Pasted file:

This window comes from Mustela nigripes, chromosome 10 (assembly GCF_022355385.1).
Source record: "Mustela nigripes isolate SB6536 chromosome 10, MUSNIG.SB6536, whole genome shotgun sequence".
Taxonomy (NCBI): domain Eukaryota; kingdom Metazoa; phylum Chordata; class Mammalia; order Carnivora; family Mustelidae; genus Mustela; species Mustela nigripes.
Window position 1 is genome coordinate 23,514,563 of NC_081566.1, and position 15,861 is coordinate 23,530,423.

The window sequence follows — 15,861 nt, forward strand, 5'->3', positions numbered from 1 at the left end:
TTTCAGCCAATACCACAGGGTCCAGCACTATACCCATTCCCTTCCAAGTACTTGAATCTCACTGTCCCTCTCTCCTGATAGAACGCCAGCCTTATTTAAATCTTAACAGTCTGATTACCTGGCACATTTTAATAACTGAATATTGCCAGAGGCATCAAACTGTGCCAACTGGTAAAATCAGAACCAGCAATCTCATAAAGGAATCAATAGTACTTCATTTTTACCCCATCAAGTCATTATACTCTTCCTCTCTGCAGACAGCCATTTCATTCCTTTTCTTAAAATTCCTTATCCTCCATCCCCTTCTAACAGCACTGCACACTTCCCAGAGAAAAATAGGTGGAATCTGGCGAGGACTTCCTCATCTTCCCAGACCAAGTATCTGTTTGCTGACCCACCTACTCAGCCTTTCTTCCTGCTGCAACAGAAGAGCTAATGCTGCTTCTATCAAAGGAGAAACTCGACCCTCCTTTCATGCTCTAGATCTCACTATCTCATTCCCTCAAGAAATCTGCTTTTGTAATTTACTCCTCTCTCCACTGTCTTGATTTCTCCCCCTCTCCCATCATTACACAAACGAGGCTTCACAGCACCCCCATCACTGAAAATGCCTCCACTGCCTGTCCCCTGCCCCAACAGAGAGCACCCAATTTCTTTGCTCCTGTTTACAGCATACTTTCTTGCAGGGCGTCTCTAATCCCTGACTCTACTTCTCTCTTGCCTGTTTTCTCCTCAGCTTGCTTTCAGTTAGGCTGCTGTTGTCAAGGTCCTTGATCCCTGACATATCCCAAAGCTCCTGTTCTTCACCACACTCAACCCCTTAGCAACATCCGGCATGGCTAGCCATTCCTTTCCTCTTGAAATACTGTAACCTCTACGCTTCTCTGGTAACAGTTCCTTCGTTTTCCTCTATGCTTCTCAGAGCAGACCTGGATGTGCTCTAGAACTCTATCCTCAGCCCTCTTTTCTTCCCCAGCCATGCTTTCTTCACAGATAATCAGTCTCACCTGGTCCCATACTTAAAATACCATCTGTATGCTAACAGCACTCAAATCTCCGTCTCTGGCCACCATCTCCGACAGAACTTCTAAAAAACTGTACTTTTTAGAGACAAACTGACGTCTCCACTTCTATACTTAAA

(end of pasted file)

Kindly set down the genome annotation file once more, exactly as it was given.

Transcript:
This window comes from Mustela nigripes, chromosome 10 (assembly GCF_022355385.1).
Source record: "Mustela nigripes isolate SB6536 chromosome 10, MUSNIG.SB6536, whole genome shotgun sequence".
Taxonomy (NCBI): domain Eukaryota; kingdom Metazoa; phylum Chordata; class Mammalia; order Carnivora; family Mustelidae; genus Mustela; species Mustela nigripes.
Window position 1 is genome coordinate 23,514,563 of NC_081566.1, and position 15,861 is coordinate 23,530,423.

The window sequence follows — 15,861 nt, forward strand, 5'->3', positions numbered from 1 at the left end:
TTTCAGCCAATACCACAGGGTCCAGCACTATACCCATTCCCTTCCAAGTACTTGAATCTCACTGTCCCTCTCTCCTGATAGAACGCCAGCCTTATTTAAATCTTAACAGTCTGATTACCTGGCACATTTTAATAACTGAATATTGCCAGAGGCATCAAACTGTGCCAACTGGTAAAATCAGAACCAGCAATCTCATAAAGGAATCAATAGTACTTCATTTTTACCCCATCAAGTCATTATACTCTTCCTCTCTGCAGACAGCCATTTCATTCCTTTTCTTAAAATTCCTTATCCTCCATCCCCTTCTAACAGCACTGCACACTTCCCAGAGAAAAATAGGTGGAATCTGGCGAGGACTTCCTCATCTTCCCAGACCAAGTATCTGTTTGCTGACCCACCTACTCAGCCTTTCTTCCTGCTGCAACAGAAGAGCTAATGCTGCTTCTATCAAAGGAGAAACTCGACCCTCCTTTCATGCTCTAGATCTCACTATCTCATTCCCTCAAGAAATCTGCTTTTGTAATTTACTCCTCTCTCCACTGTCTTGATTTCTCCCCCTCTCCCATCATTACACAAACGAGGCTTCACAGCACCCCCATCACTGAAAATGCCTCCACTGCCTGTCCCCTGCCCCAACAGAGAGCACCCAATTTCTTTGCTCCTGTTTACAGCATACTTTCTTGCAGGGCGTCTCTAATCCCTGACTCTACTTCTCTCTTGCCTGTTTTCTCCTCAGCTTGCTTTCAGTTAGGCTGCTGTTGTCAAGGTCCTTGATCCCTGACATATCCCAAAGCTCCTGTTCTTCACCACACTCAACCCCTTAGCAACATCCGGCATGGCTAGCCATTCCTTTCCTCTTGAAATACTGTAACCTCTACGCTTCTCTGGTAACAGTTCCTTCGTTTTCCTCTATGCTTCTCAGAGCAGACCTGGATGTGCTCTAGAACTCTATCCTCAGCCCTCTTTTCTTCCCCAGCCATGCTTTCTTCACAGATAATCAGTCTCACCTGGTCCCATACTTAAAATACCATCTGTATGCTAACAGCACTCAAATCTCCGTCTCTGGCCACCATCTCCGACAGAACTTCTAAAAAACTGTACTTTTTAGAGACAAACTGACGTCTCCACTTCTATACTTAAA